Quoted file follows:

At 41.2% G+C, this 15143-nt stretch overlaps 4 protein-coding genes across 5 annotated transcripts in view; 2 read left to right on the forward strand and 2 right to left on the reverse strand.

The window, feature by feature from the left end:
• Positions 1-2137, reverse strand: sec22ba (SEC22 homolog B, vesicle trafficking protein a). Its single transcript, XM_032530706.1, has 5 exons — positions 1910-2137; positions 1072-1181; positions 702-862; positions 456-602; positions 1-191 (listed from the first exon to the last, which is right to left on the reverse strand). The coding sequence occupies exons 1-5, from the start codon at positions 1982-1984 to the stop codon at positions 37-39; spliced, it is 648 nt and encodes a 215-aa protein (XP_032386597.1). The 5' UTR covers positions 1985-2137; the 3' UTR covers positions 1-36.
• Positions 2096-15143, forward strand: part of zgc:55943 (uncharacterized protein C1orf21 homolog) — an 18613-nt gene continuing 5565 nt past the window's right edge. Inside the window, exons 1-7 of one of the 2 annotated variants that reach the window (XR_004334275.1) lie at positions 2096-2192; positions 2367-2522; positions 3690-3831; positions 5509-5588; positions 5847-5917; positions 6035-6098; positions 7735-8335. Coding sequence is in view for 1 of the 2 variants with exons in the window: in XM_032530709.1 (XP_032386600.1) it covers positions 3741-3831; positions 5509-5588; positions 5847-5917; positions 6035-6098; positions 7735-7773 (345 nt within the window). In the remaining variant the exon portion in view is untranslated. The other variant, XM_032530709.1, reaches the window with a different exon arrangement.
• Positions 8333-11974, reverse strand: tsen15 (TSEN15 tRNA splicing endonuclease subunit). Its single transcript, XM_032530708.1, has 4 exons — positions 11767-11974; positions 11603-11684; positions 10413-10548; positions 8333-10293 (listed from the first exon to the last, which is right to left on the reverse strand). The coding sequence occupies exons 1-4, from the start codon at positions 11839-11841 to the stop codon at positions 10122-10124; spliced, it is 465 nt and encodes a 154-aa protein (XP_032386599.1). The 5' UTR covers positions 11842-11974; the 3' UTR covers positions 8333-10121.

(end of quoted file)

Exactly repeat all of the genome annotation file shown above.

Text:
At 41.2% G+C, this 15143-nt stretch overlaps 4 protein-coding genes across 5 annotated transcripts in view; 2 read left to right on the forward strand and 2 right to left on the reverse strand.

The window, feature by feature from the left end:
• Positions 1-2137, reverse strand: sec22ba (SEC22 homolog B, vesicle trafficking protein a). Its single transcript, XM_032530706.1, has 5 exons — positions 1910-2137; positions 1072-1181; positions 702-862; positions 456-602; positions 1-191 (listed from the first exon to the last, which is right to left on the reverse strand). The coding sequence occupies exons 1-5, from the start codon at positions 1982-1984 to the stop codon at positions 37-39; spliced, it is 648 nt and encodes a 215-aa protein (XP_032386597.1). The 5' UTR covers positions 1985-2137; the 3' UTR covers positions 1-36.
• Positions 2096-15143, forward strand: part of zgc:55943 (uncharacterized protein C1orf21 homolog) — an 18613-nt gene continuing 5565 nt past the window's right edge. Inside the window, exons 1-7 of one of the 2 annotated variants that reach the window (XR_004334275.1) lie at positions 2096-2192; positions 2367-2522; positions 3690-3831; positions 5509-5588; positions 5847-5917; positions 6035-6098; positions 7735-8335. Coding sequence is in view for 1 of the 2 variants with exons in the window: in XM_032530709.1 (XP_032386600.1) it covers positions 3741-3831; positions 5509-5588; positions 5847-5917; positions 6035-6098; positions 7735-7773 (345 nt within the window). In the remaining variant the exon portion in view is untranslated. The other variant, XM_032530709.1, reaches the window with a different exon arrangement.
• Positions 8333-11974, reverse strand: tsen15 (TSEN15 tRNA splicing endonuclease subunit). Its single transcript, XM_032530708.1, has 4 exons — positions 11767-11974; positions 11603-11684; positions 10413-10548; positions 8333-10293 (listed from the first exon to the last, which is right to left on the reverse strand). The coding sequence occupies exons 1-4, from the start codon at positions 11839-11841 to the stop codon at positions 10122-10124; spliced, it is 465 nt and encodes a 154-aa protein (XP_032386599.1). The 5' UTR covers positions 11842-11974; the 3' UTR covers positions 8333-10121.